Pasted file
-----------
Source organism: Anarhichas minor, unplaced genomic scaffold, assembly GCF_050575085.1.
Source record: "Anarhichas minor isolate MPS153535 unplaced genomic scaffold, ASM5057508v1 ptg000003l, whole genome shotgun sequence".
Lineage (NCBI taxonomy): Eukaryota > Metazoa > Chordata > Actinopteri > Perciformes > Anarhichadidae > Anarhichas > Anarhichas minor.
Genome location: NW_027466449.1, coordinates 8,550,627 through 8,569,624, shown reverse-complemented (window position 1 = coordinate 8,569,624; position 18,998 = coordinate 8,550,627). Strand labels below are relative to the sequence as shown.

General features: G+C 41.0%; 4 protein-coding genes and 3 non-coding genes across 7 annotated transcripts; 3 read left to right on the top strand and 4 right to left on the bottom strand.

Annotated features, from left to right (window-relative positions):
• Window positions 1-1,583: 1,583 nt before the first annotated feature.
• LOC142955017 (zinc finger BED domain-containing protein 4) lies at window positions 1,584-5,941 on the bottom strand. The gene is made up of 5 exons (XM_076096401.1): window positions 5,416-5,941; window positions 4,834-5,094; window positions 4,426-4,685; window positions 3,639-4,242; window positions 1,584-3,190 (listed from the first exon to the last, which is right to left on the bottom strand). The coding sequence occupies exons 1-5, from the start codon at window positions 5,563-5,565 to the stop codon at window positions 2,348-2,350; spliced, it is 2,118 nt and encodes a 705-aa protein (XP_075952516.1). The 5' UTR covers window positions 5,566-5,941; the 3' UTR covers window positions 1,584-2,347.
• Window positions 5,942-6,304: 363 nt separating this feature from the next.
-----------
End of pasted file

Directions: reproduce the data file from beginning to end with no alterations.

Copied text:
Source organism: Anarhichas minor, unplaced genomic scaffold, assembly GCF_050575085.1.
Source record: "Anarhichas minor isolate MPS153535 unplaced genomic scaffold, ASM5057508v1 ptg000003l, whole genome shotgun sequence".
Lineage (NCBI taxonomy): Eukaryota > Metazoa > Chordata > Actinopteri > Perciformes > Anarhichadidae > Anarhichas > Anarhichas minor.
Genome location: NW_027466449.1, coordinates 8,550,627 through 8,569,624, shown reverse-complemented (window position 1 = coordinate 8,569,624; position 18,998 = coordinate 8,550,627). Strand labels below are relative to the sequence as shown.

General features: G+C 41.0%; 4 protein-coding genes and 3 non-coding genes across 7 annotated transcripts; 3 read left to right on the top strand and 4 right to left on the bottom strand.

Annotated features, from left to right (window-relative positions):
• Window positions 1-1,583: 1,583 nt before the first annotated feature.
• LOC142955017 (zinc finger BED domain-containing protein 4) lies at window positions 1,584-5,941 on the bottom strand. The gene is made up of 5 exons (XM_076096401.1): window positions 5,416-5,941; window positions 4,834-5,094; window positions 4,426-4,685; window positions 3,639-4,242; window positions 1,584-3,190 (listed from the first exon to the last, which is right to left on the bottom strand). The coding sequence occupies exons 1-5, from the start codon at window positions 5,563-5,565 to the stop codon at window positions 2,348-2,350; spliced, it is 2,118 nt and encodes a 705-aa protein (XP_075952516.1). The 5' UTR covers window positions 5,566-5,941; the 3' UTR covers window positions 1,584-2,347.
• Window positions 5,942-6,304: 363 nt separating this feature from the next.